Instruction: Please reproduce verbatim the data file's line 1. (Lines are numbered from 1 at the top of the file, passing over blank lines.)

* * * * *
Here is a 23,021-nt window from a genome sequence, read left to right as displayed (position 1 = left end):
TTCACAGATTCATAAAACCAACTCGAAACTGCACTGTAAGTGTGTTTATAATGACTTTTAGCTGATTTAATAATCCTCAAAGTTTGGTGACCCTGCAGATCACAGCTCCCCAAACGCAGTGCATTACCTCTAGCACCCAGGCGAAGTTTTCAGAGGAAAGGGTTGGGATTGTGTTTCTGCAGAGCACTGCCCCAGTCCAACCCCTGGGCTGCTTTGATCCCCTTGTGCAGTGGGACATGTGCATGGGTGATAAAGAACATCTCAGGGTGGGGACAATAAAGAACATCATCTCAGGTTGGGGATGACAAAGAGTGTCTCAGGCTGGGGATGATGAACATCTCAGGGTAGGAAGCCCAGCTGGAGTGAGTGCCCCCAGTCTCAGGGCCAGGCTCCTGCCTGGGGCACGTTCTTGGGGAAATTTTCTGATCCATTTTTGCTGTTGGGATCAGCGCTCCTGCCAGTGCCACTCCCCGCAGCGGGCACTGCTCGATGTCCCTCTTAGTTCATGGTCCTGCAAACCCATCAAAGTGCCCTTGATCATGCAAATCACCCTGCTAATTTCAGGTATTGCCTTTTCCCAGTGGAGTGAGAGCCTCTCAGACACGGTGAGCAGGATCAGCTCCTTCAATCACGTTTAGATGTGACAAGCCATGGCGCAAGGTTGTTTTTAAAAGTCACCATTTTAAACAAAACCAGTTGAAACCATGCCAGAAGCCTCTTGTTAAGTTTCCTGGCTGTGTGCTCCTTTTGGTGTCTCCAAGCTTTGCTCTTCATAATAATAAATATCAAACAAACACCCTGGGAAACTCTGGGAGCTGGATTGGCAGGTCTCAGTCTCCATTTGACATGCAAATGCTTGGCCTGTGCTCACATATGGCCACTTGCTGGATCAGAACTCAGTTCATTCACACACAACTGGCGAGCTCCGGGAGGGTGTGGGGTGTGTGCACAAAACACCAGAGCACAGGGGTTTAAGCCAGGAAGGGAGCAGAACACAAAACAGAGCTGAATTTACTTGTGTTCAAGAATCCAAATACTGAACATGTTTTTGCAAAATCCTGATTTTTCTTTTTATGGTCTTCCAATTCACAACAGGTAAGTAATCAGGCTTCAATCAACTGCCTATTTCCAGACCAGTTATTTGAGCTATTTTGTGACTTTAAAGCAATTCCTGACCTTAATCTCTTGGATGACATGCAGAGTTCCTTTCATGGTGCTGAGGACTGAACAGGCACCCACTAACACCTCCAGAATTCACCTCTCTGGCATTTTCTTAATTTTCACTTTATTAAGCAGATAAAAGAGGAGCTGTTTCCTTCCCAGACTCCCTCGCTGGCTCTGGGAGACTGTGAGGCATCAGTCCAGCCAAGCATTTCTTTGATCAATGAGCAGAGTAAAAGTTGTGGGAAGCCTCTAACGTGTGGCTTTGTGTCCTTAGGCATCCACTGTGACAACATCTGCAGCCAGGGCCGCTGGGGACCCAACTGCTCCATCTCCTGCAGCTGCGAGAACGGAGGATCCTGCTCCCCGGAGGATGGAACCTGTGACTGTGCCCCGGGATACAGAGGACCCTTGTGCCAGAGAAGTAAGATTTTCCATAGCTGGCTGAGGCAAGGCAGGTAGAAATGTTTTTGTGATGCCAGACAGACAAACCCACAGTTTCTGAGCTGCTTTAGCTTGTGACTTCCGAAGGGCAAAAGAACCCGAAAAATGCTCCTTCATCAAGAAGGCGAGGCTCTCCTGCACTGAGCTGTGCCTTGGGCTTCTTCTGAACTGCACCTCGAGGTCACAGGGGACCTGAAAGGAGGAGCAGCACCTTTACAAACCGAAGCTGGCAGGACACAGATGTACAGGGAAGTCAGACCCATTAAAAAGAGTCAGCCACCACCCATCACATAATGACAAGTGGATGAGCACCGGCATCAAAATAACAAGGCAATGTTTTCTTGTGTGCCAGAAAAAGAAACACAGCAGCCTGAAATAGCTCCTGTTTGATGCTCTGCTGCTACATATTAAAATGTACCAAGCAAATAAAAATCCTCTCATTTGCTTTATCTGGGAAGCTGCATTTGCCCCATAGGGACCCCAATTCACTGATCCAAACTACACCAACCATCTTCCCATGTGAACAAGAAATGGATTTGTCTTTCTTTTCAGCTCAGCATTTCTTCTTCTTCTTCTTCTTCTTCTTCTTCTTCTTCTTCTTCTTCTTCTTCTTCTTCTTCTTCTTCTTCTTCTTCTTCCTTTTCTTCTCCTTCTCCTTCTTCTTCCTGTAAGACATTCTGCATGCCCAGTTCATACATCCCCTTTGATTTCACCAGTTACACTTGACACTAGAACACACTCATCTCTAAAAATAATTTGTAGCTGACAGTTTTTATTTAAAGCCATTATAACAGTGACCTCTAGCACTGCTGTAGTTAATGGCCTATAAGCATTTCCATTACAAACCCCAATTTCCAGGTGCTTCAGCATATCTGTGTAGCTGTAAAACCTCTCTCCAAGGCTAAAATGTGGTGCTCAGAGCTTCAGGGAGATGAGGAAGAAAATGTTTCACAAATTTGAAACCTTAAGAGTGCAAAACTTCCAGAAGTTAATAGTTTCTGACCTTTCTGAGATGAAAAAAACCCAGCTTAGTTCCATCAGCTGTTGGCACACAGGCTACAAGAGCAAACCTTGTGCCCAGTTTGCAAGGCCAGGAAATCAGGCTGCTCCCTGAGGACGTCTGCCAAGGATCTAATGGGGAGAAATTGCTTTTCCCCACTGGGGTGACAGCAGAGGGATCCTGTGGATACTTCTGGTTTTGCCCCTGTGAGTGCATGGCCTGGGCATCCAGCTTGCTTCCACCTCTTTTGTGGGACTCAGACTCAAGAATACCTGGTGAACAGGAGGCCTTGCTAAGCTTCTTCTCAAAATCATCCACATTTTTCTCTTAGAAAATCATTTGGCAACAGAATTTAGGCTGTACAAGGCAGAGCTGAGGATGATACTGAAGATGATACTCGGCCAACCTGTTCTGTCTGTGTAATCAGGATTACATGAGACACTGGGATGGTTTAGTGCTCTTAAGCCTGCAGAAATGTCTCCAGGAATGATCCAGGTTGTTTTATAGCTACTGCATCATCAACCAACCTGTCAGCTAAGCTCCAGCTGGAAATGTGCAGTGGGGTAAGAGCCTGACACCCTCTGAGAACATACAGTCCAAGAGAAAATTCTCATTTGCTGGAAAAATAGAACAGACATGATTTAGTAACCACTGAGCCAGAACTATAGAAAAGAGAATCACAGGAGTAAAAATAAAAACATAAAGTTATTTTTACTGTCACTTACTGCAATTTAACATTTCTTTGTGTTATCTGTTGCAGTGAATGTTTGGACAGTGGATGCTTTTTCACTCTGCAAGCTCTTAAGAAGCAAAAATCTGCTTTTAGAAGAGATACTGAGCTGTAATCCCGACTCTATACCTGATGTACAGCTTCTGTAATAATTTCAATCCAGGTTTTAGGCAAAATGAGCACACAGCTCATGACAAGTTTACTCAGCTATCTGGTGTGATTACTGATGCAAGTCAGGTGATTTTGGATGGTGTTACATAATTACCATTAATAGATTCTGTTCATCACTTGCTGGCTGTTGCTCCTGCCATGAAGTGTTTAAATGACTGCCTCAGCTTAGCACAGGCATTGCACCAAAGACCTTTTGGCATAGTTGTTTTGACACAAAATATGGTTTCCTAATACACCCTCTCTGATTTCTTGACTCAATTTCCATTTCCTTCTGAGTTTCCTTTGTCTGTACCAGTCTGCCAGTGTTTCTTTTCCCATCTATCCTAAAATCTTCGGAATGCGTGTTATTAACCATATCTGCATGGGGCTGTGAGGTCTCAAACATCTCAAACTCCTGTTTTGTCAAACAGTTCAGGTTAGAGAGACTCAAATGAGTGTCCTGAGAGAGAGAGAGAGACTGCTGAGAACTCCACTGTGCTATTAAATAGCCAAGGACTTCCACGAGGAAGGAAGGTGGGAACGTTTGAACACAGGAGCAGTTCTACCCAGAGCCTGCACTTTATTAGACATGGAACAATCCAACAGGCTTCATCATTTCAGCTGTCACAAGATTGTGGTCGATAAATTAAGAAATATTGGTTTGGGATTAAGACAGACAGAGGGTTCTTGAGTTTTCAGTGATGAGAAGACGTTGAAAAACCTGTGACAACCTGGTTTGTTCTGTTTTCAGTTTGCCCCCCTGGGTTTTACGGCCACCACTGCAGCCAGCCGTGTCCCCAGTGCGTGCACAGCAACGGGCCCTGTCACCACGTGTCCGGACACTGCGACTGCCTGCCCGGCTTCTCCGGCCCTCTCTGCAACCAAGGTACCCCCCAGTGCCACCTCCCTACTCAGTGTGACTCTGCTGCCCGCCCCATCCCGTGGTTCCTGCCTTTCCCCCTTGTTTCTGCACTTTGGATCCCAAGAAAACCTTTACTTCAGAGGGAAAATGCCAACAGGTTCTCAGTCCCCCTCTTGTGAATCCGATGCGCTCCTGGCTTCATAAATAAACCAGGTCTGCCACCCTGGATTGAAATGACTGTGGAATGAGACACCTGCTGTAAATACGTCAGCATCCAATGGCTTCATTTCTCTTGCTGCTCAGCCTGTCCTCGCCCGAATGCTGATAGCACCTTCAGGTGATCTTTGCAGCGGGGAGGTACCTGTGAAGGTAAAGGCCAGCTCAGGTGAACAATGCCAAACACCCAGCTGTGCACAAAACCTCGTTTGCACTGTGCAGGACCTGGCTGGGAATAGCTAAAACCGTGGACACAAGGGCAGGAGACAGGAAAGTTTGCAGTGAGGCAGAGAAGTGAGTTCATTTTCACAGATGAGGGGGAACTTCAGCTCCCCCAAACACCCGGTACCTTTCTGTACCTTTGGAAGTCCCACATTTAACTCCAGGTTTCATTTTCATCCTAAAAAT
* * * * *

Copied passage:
Here is a 23,021-nt window from a genome sequence, read left to right as displayed (position 1 = left end):